After three years as a teacher, Britney Yount realized that if she wanted a leadership role in education, she would have to leave the classroom.
So Yount took a job as an instructional coach for Teach for America, and now she spends her days training other teachers. But she’d like to be teaching kids, too.
“Every time I go in a classroom and I see kids with their teacher and they’re not my kids, I really, really miss that,” she said. “But I really want to use the skills I’ve learned in the last couple of years.”
It’s a common problem in education: in order for less experienced teachers to benefit from the knowledge of their peers, educators who use their expertise to offer training or support often have to give up teaching. That means kids are missing out on learning from some of the very best teachers.
A new program in Indianapolis Public Schools aims to change that equation by giving educators the chance to be professional leaders and mentors without leaving the classroom. The program will offer a small group of teachers with records of success extra pay to lead other teachers or teach more students.
The district is offering big money for the teachers it selects. They can make as much as $18,300 in extra pay, depending on how many extra duties they take on. All the teachers in the program will make at least $6,800 in extra pay.
Yount, who was at an informational meeting on the new program last week, was enthusiastic.
“I’m here to figure out a way to be in a classroom and have a community of kiddos that are mine, but also increase my leadership skills,” she said.
The “opportunity culture” initiative, which is modeled on a program developed in North Carolina, will pilot at six IPS schools beginning next fall. Each school is structuring its new leadership roles differently, but they fall into two categories — positions where teachers will educate more students than usual and positions where they will lead and coach other teachers in their school.
The goal is for excellent teachers to have an even greater effect on their schools, said Mindy Schlegel, the district’s talent officer.
“The thing that’s typically been done in education is that we pull our best people out to be coaches,” she said. “They’re no longer in front of kids or accountable for student outcomes.”
Struggling schools lead the charge
The six schools trying out the program are facing big challenges. They all struggle with low student test scores, and they are all part of “transformation zones,” an IPS turnaround effort that launched this year.
Those schools are a good fit for the program precisely because they need to attract and retain talented teachers, and they need strong teacher leadership, Schlegel said.
“We need something different,” said Crishell Sam, principal of School 48, a transformation zone school that will be in the pilot group. “We need something new because you can’t keep operating and doing the same thing in order to get different results.”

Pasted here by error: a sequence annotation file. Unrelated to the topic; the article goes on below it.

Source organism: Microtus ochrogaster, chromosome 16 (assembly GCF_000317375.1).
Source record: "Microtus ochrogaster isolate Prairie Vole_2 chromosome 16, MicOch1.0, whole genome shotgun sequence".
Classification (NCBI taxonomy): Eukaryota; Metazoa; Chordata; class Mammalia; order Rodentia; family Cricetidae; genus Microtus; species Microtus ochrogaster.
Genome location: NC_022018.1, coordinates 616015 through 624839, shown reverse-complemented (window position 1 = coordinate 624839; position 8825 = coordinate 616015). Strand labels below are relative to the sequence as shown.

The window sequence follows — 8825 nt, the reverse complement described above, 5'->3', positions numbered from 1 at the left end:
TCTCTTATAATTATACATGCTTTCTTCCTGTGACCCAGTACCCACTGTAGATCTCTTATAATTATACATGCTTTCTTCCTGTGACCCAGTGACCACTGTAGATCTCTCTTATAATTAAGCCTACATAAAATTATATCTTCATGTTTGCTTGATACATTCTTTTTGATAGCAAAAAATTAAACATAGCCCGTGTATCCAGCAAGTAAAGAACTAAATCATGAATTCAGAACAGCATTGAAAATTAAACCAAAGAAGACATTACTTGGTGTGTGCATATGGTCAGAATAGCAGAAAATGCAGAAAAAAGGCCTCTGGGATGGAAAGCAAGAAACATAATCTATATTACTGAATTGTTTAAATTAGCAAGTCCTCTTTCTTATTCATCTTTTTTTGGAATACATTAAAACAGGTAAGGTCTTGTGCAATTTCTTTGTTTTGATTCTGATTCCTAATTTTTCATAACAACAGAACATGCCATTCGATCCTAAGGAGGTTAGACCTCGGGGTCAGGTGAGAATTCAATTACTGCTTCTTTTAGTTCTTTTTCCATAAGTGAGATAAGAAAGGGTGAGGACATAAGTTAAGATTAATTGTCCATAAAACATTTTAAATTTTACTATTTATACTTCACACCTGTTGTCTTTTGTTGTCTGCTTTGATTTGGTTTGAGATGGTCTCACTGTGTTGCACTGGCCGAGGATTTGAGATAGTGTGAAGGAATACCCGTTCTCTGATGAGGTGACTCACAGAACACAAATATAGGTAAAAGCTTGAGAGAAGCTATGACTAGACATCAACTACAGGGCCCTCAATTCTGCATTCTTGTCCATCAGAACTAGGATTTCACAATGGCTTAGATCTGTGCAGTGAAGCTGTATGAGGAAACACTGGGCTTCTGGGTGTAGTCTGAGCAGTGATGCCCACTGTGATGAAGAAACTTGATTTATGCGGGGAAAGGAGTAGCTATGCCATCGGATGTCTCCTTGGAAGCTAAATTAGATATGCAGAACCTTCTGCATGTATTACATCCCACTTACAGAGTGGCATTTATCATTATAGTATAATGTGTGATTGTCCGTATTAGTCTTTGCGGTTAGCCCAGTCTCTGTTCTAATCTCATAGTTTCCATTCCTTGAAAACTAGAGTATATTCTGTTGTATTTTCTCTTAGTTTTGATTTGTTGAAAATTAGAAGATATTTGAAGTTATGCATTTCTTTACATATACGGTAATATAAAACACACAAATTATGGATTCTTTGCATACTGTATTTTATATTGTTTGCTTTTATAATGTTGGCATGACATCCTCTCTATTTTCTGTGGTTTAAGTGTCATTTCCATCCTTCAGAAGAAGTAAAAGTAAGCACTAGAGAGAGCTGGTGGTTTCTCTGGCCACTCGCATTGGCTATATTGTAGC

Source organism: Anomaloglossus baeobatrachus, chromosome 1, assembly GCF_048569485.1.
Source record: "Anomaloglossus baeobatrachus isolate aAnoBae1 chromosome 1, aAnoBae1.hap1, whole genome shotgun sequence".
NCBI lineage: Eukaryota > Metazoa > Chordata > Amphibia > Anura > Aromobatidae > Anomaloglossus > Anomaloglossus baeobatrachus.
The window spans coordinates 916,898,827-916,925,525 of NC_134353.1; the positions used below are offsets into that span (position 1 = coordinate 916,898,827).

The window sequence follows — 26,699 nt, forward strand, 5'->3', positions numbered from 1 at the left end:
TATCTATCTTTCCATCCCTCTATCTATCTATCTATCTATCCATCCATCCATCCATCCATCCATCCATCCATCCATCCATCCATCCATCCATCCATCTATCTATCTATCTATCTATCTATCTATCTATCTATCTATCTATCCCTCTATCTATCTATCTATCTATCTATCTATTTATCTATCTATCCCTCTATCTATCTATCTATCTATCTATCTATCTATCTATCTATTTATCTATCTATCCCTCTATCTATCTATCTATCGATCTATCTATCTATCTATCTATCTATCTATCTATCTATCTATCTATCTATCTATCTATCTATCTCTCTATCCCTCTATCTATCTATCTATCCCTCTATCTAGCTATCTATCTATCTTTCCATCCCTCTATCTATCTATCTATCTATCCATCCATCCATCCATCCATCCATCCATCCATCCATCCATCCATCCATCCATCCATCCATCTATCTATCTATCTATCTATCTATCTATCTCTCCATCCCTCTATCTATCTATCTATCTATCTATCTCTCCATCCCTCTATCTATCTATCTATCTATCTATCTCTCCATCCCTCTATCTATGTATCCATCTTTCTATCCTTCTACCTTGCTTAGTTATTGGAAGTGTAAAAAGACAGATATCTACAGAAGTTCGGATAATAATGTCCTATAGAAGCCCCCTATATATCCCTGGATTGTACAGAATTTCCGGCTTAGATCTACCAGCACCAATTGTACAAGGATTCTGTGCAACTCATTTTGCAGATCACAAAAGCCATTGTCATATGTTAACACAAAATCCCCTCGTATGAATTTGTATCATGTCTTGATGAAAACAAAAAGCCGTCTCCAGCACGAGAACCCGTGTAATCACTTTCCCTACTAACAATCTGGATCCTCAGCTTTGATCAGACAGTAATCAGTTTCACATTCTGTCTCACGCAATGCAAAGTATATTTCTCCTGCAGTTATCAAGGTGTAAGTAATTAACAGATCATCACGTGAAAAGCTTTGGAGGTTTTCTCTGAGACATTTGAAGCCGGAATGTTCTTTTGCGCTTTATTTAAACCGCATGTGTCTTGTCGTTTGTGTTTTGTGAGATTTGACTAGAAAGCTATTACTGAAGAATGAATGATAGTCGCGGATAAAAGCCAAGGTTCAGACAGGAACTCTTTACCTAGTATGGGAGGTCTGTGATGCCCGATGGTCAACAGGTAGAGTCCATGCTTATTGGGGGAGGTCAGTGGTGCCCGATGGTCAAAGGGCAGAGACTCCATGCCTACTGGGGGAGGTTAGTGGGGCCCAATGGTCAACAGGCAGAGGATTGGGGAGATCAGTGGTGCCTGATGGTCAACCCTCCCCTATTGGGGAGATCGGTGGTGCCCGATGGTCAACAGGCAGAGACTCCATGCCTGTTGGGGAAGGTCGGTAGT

The other schools that will pilot opportunity culture include three elementary schools and two secondary schools: School 107, School 63, School 49, Northwest High School and George Washington High School.
Some of the schools will hire teachers to lead teams of other educators, taking on responsibilities like lesson planning and coaching. But they will still rotate into the classroom, working directly with students. Other schools will use strategies like team teaching and blended learning to help excellent teachers reach more students.
If the pilot program is successful, the district plans to slowly roll it out to more schools, Schlegel said.
School 48 is starting small with just one teacher in the program. In order to help third-grade students improve their reading, Sam plans to hire a teacher who will be dedicated to literacy. The teacher will only teach reading and writing, while other educators teach subjects such as math and science.
Elementary school teachers often have subjects that they love to teach and plan for. With opportunity culture, Sam said, “that one teacher who has all of these ideas and ways in which to make it work, she has that opportunity to expand her reach with those students.”
Balancing the costs
There’s no extra money on the table to help schools pay the teacher leaders they recruit. Instead, principals must shift funding from other parts of their budgets to pay for the leaders they want.
Teachers in leadership roles will earn additional stipends that won’t be less than $6,800 extra. But some teachers could earn up to $18,300 per year from the stipend, if they are leading several other teachers. The cost to schools will depend on how many teachers they select for leadership and what type of positions they decide to offer.
No current staff will lose their jobs to pay for stipends, Schlegel said. But principals may decide not to fill open positions.
There’s an advantage to building the program into school budgets, Schlegel said, because it will make it more sustainable in the long-term. Unlike prior, grant-funded initiatives to improve teacher leadership, the money won’t disappear.
“What we’re really looking to do,” she said, “is to start to think about building teacher leadership positions that can exist permanently.”
Colorado Votes 2018
Amendment 73: Understanding the tax increase for education on your Colorado ballot